Benjamin Wong Tape died on 16 June 1967, survived by two sons. Emma had died in 1953. He spoke constantly of Dunedin and New Zealand; had he stayed, he would probably have attained a position comparable to that of his compatriot, Charles Sew Hoy. Till we meet again - regards - edmondsallan -
James Ng. 'Wong Tape, Benjamin - Biography', from the Dictionary of New Zealand Biography. Te Ara - the Encyclopedia of New Zealand, updated 1-Sep-10
edmondsallan - hello - Although the surname is well known thro out the north , this pioneering family , who settled a bit later on , in the very Northern Peninsula of NZ, generally not much has been recorded about them . I came across this article , by accident , back in ( let me have a peek at my notations attached --- yes their it is --- 1974.
I was with my Brother heading up that old road , smack , bang in the middle of the peninsula ,when I asked who originally owned this ground ? He ,still driving & dodging pot holes & he knew the North like the back of his hand said .
" the Maori Yates family," not mentioning " Samuels Jewish faith "We were heading north to get to one of the east coast beaches & rocks . We had just gathered some " Toheroa's " from the west side and were now after some " Cray's " My favourite food on the other side Taken fresh out of the sea , eating them , " Yum Yum !!! when I wish for the good old days that is what I wish for . ( ** > Stop your raving you old goat & get on with the Journal < ** ).
" Ngawini and Samuel Yates " ran a large farm and general store in the far north of New Zealand during the latter part of the nineteenth century. Samuel Yates was born in London, England, probably in 1829, the son of Saul Yates, a solicitor, and his wife, Sarah Isaacs. Samuel's paternal grandfather, Benjamin Eliakim Yates, had Anglicised the family name from Goetz, and was the founder and first minister of the Liverpool Jewish congregation. Samuel was educated in Liverpool and later in Paris, where he became fluent in French and is said to have made the acquaintance of Emperor Louis Napoleon.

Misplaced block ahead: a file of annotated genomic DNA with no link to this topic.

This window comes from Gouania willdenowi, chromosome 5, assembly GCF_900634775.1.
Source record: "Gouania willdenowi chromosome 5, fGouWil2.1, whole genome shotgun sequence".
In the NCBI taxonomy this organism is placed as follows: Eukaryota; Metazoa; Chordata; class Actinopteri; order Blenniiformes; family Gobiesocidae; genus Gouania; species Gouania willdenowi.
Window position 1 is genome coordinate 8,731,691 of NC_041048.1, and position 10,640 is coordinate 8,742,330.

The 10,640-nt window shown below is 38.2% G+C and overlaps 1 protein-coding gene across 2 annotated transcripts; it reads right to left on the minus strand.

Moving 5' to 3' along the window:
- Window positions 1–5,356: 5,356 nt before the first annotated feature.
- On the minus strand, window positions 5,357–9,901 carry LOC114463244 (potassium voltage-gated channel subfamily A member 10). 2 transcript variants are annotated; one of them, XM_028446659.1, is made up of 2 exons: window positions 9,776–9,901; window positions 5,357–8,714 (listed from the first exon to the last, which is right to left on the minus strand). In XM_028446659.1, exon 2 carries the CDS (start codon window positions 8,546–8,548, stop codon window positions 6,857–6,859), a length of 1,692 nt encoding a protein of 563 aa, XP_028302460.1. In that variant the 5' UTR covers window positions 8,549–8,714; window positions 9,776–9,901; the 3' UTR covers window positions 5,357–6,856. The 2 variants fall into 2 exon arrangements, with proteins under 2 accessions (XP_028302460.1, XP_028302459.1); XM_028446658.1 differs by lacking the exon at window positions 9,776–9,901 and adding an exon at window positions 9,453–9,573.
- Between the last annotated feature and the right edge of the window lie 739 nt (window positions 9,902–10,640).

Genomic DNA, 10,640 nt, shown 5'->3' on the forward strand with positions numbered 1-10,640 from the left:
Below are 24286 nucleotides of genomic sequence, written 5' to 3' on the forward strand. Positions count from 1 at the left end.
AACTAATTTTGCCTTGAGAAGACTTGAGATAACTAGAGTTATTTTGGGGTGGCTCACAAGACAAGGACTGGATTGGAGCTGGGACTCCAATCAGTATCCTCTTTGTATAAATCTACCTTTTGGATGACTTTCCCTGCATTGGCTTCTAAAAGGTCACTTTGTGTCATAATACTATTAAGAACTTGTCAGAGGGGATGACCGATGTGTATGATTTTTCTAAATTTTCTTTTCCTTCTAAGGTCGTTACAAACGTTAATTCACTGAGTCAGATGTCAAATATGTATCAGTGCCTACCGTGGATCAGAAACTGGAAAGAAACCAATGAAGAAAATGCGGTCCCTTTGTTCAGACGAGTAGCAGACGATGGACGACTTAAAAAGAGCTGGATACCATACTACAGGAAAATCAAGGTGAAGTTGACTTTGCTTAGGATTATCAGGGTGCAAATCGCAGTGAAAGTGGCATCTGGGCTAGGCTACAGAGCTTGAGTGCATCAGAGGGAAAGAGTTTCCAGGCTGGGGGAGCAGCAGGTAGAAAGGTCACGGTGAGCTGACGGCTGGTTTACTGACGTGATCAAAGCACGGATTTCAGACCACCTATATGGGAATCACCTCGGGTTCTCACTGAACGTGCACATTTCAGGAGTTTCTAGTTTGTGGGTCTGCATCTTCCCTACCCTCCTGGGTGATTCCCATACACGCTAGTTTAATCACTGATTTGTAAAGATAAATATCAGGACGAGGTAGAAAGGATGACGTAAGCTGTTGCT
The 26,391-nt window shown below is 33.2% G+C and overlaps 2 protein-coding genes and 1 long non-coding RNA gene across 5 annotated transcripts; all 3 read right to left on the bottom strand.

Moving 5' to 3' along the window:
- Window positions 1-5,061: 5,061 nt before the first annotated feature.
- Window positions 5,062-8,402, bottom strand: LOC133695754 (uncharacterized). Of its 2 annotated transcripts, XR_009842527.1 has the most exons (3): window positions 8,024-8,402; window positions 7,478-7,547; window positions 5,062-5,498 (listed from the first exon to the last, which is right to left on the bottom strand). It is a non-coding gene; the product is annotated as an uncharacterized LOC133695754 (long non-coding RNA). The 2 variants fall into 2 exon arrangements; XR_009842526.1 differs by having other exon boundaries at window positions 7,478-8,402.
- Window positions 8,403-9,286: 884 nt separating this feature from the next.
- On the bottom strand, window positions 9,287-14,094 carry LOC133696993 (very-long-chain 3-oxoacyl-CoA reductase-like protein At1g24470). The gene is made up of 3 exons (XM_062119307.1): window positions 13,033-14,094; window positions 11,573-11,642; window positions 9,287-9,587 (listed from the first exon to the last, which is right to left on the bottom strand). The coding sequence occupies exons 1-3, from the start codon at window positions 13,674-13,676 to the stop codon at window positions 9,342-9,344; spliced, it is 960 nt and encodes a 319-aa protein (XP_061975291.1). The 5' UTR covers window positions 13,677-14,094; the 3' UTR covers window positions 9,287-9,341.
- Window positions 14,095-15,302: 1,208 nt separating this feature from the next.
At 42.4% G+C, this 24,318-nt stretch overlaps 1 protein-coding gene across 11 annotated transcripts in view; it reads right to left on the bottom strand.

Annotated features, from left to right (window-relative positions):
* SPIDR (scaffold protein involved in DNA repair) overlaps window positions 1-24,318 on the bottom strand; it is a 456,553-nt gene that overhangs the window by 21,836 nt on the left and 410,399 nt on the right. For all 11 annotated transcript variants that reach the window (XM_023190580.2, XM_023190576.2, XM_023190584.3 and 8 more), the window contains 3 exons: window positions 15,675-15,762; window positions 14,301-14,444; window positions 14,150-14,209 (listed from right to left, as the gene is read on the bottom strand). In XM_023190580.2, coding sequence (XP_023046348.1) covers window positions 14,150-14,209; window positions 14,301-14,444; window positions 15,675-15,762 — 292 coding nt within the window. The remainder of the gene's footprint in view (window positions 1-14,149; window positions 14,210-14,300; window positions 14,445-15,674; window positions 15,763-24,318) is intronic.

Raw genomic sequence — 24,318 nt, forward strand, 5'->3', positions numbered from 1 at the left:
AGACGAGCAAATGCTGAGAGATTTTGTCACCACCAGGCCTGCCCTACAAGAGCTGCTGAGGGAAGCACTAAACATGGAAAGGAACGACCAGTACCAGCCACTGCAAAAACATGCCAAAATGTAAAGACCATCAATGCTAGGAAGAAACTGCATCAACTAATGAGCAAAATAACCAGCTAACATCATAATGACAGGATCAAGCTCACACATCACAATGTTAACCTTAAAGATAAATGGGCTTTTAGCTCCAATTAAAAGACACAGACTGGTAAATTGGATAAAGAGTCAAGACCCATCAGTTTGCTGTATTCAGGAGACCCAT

It had always been assumed that Samuel would follow in his father's footsteps and take up the law. However, in 1852 he accompanied his father to New Zealand to join other family members, and did not pursue his legal studies. After a brief stay in Auckland, he moved north to Mangonui, where he opened a general store. In 1862 or 1863 he travelled on to Parengarenga in the far north, initially planning to open another store for a trial period of six months, but he remained there for the rest of his life.
On 16 December 1880 Yates married Ngawini (Annie) Murray at Mangonui. Ngawini was born at Pukepoto, near Kaitaia, probably in 1852 or 1853. Her father was John Murray, also known as John Boradale, a shipwright and long-time European resident of Pukepoto. Her mother, Kateraina Te Kone, was descended from Tarutaru, the ancestor of Te Rarawa. Ngawini's great grandmother was Ruakuru, the sister of Te Rarawa leader Poroa. Ngawini, who was the eldest of 15 children, also had links with Te Aupouri.
This family even at that early stage of settlement , were thinking big time . They were dreaming & planning to farm the whole of the